Format

Send to

Choose Destination
See comment in PubMed Commons below
Annu Rev Immunol. 2011;29:295-317. doi: 10.1146/annurev-immunol-031210-101332.

HLA/KIR restraint of HIV: surviving the fittest.

Author information

1
Ragon Institute of Massachusetts General Hospital, MIT, Boston, Massachusetts 02129, USA. Arman.Bashirova@nih.gov

Abstract

Multiple epidemiological studies have demonstrated associations between the human leukocyte antigen (HLA) loci and human immunodeficiency virus (HIV) disease, and more recently the killer cell immunoglobulin-like (KIR) locus has been implicated in differential responses to the virus. Genome-wide association studies have convincingly shown that the HLA class I locus is the most significant host genetic contributor to the variation in HIV control, underscoring a central role for CD8 T cells in resistance to the virus. However, both genetic and functional data indicate that part of the HLA effect on HIV is due to interactions between KIR and HLA genes, also implicating natural killer cells in defense against viral infection and viral expansion prior to initiation of an adaptive response. We review the HLA and KIR associations with HIV disease and the progress that has been made in understanding the mechanisms that explain these associations.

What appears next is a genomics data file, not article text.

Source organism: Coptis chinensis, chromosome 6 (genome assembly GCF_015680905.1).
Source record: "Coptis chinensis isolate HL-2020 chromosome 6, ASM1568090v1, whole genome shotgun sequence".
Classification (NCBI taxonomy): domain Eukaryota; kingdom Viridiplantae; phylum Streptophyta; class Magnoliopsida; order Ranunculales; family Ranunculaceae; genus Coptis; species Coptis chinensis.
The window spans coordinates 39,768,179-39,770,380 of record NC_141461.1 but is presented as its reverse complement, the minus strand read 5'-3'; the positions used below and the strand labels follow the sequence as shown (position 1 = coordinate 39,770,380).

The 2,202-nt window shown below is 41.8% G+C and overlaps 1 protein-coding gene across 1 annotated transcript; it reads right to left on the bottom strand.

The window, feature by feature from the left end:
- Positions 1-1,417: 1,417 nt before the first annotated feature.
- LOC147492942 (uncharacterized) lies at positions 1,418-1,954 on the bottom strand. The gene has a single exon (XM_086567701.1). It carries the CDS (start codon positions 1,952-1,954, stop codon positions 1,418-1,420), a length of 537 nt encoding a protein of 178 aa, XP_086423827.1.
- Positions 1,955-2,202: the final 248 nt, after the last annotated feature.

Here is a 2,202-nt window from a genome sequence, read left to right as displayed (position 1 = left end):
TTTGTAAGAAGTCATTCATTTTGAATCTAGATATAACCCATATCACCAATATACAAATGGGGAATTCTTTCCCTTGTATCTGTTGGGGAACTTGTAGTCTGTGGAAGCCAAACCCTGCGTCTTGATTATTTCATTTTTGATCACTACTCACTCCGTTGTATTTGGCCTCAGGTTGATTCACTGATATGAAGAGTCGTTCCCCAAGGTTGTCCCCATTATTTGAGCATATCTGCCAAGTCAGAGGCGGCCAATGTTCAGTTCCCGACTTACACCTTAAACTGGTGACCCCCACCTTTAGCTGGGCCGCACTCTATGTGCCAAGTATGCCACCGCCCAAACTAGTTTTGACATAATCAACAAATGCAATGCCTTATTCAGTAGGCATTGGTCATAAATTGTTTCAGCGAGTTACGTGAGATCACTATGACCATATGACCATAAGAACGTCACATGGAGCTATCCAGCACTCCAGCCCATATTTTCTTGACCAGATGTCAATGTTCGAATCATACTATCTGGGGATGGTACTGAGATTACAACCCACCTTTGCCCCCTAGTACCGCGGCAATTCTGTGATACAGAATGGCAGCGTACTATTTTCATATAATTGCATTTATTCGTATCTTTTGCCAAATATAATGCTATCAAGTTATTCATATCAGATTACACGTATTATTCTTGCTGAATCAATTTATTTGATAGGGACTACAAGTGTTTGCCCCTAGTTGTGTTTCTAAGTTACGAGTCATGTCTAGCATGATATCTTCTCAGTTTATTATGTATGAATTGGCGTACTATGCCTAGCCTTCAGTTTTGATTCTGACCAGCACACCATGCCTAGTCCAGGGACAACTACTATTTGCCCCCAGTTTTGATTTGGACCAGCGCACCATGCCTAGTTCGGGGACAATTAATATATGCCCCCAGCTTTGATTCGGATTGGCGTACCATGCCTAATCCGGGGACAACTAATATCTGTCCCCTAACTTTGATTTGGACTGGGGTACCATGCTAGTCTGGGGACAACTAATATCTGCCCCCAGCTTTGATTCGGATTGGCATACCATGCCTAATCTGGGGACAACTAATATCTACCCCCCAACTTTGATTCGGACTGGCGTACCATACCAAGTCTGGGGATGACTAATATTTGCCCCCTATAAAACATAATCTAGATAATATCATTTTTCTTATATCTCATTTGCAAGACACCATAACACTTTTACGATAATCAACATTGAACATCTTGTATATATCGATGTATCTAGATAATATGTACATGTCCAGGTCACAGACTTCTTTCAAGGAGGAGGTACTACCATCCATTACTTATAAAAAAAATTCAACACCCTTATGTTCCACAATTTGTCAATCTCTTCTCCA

[Indexed for MEDLINE]
Free PMC Article
PubMed Commons home

PubMed Commons

0 comments
How to join PubMed Commons

    Supplemental Content

    Full text links

    Icon for Atypon Icon for PubMed Central
    Loading ...
    Support Center